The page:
The 5-4 decision was announced on June 24, 1992. It was a somewhat surprising victory for the Weismans, with Justice Kennedy, far from joining the conservative bloc that favored rolling back restrictions on school prayers, writing the majority opinion that preserved previous Supreme Court precedents that sharply limited the role that religion could play in the nation's public schools. The Blackmun papers reveal that, as in Planned Parenthood v. Casey, 505 U.S. 833 (1992), Kennedy switched his vote during the deliberations, saying that his draft majority opinion upholding the prayer exercise "looked quite wrong." Instead, Kennedy wrote an opinion that, while carefully circumscribed, squarely repudiated the school district's main arguments. He found much wrong with Principal Lee's decision to give the rabbi who was planning to offer the graduation invocation a pamphlet on composing prayers for civic occasions:
Kennedy also noted that the nonsectarian nature of the prayer was no defense, as the Establishment Clause forbade coerced prayers in public schools, not just those representing a specific religious tradition. Addressing the State's contention that attendance at the graduation exercises was voluntary, Kennedy remarked that
Finally, in answering the argument that participation in the prayer was itself voluntary, Kennedy formulated what is now known as the coercion test:
The coercion test is now used, in addition to the Lemon test and Justice O'Connor's "endorsement or disapproval" test, to determine the constitutionality under the Establishment Clause of certain government actions. The test "seeks to determine whether the state has applied coercive pressure on an individual to support or participate in religion."
Justice Blackmun's concurrence stressed that "our decisions have gone beyond prohibiting coercion, however, because the Court has recognized that 'the fullest possible scope of religious liberty,' entails more than freedom from coercion." 505 U.S. 577, 606 (citation omitted). Blackmun emphasized that even if no one was compelled, directly or indirectly, to participate in a state-sponsored religious exercise, the government was still without power to place its imprimatur on any religious activity.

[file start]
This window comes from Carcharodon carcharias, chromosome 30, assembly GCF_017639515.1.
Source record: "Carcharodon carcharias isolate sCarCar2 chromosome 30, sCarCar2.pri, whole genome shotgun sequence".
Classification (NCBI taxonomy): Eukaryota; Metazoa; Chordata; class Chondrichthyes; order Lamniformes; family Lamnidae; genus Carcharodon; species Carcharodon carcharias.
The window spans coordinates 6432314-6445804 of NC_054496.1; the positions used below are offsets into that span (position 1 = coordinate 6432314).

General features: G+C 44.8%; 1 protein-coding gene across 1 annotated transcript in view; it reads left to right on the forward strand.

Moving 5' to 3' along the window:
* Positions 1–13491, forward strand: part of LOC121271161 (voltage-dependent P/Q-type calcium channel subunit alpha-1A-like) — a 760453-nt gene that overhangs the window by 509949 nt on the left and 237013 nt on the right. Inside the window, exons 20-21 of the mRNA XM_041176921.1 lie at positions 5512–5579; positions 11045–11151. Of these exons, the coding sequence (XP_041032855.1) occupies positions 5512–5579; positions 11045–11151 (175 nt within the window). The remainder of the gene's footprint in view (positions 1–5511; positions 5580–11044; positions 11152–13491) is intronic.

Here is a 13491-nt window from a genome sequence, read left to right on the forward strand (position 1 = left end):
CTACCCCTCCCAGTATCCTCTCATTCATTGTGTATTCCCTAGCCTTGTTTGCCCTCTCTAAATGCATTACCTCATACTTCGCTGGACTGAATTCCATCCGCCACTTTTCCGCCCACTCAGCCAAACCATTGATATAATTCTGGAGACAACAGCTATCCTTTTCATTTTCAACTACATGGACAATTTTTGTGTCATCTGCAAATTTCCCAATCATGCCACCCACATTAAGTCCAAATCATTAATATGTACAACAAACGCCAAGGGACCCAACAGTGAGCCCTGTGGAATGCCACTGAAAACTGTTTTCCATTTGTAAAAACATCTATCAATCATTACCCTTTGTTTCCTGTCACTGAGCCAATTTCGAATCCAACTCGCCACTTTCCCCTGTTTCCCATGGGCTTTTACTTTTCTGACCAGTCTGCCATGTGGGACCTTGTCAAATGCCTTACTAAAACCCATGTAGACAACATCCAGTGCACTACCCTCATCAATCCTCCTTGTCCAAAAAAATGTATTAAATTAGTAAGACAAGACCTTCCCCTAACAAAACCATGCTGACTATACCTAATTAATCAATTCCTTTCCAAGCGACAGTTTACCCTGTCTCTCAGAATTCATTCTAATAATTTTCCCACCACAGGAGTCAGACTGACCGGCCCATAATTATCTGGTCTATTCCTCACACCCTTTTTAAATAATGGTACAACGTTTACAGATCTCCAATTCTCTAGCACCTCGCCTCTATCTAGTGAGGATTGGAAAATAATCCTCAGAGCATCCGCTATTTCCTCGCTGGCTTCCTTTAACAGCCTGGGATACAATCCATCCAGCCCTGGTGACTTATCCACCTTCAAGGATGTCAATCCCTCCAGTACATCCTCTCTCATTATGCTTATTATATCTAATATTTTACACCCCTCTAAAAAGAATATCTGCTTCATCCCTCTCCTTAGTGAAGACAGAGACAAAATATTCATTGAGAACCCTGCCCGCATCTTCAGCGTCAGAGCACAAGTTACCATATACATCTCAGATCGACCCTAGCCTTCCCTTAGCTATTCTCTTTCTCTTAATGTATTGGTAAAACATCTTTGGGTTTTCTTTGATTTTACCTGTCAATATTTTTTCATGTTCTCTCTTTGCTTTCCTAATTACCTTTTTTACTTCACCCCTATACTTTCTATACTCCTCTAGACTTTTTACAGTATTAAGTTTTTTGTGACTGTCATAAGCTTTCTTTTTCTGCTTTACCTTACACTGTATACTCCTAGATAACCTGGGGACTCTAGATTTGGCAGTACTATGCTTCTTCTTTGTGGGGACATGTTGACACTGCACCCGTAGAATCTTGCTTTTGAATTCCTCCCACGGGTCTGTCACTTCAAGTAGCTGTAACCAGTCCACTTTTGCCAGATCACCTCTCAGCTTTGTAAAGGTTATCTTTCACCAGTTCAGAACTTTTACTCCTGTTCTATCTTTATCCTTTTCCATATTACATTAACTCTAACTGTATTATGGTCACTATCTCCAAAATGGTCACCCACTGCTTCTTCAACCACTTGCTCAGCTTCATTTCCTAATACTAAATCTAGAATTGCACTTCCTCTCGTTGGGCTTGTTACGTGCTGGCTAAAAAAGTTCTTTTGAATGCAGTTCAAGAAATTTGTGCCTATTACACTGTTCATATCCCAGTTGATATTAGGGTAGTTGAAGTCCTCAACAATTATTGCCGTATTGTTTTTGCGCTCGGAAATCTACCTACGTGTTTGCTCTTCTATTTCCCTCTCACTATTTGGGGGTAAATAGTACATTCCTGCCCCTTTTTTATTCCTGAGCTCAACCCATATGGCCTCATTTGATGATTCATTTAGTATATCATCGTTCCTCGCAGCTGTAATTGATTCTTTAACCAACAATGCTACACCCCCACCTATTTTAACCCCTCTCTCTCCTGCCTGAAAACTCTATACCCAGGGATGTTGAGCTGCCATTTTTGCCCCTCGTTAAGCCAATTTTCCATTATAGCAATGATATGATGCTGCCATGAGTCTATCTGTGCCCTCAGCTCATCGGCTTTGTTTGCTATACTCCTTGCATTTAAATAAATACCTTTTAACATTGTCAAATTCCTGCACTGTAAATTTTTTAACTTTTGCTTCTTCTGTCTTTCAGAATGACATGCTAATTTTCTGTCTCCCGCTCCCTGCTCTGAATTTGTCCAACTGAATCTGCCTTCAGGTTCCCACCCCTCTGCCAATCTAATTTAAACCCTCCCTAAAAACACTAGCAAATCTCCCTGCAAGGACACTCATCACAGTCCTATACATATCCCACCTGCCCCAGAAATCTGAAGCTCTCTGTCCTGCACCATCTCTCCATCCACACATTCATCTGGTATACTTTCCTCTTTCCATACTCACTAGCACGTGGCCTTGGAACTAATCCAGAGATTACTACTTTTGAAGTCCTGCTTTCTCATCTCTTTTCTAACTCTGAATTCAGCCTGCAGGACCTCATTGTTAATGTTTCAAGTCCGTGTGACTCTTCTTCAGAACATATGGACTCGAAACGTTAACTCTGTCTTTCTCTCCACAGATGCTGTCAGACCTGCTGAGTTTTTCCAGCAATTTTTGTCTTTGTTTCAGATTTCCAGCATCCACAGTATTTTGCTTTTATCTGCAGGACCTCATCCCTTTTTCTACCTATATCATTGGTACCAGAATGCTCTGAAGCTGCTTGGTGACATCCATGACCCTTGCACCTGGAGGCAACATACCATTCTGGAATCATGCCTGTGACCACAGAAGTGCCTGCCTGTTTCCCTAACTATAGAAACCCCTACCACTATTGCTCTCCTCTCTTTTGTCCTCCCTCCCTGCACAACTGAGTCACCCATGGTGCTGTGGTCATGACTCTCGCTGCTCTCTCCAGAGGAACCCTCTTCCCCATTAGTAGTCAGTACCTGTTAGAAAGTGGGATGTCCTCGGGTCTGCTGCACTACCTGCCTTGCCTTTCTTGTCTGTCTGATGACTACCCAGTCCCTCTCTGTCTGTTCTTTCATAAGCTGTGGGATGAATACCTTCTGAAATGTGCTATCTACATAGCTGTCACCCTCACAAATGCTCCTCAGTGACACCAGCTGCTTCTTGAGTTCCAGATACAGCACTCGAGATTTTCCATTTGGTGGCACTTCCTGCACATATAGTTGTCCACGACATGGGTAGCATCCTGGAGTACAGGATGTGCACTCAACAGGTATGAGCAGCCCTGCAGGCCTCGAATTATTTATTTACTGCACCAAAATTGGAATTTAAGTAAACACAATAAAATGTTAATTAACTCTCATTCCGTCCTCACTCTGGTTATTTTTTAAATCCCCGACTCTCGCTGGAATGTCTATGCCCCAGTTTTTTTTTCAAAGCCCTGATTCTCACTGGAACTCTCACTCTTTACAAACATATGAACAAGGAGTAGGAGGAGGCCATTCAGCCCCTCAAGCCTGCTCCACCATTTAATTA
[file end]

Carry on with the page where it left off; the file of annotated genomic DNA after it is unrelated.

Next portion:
Justice Souter devoted his concurring opinion to a historical analysis rebutting the contention that the government could endorse nonsectarian prayers. He cited the writings of James Madison and pointed to the changing versions of the First Amendment that the First Congress considered as opposed to the version it eventually adopted. Souter, too, took issue with the school district's defense of non-coercive religious exercises, dismissing the position as without precedential authority.
Justice Scalia's dissent argued against the coercion test:
Scalia pointed to several historical examples of calling on divine guidance by American Presidents, including Washington's proclamation of the Thanksgiving holiday in 1789 and the inaugural addresses of both Madison and Thomas Jefferson. He disputed the Court's contention that attendance at high school graduation ceremonies was effectively required as part of social norms, and also the conclusion that students were subtly coerced to stand for the rabbi's invocation. In Scalia's view, only official penalties for refusing to support or adhere to a particular religion created an Establishment Clause violation.
A broad reading of the Establishment Clause won out, but it seems to have its greatest current application in a public school context. The Court has ruled against the separationist position in several key funding cases since Lee, including the school voucher case, Zelman v. Simmons-Harris, 536 U.S. 639 (2002). However, a majority of the Court continues to maintain a strict ban on most forms of state-sponsored religious exercises in schools themselves, as evidenced by the 6-3 ruling in Santa Fe Independent School District v. Doe, 530 U.S. 290 (2000), which struck down student-led prayers before public school football games.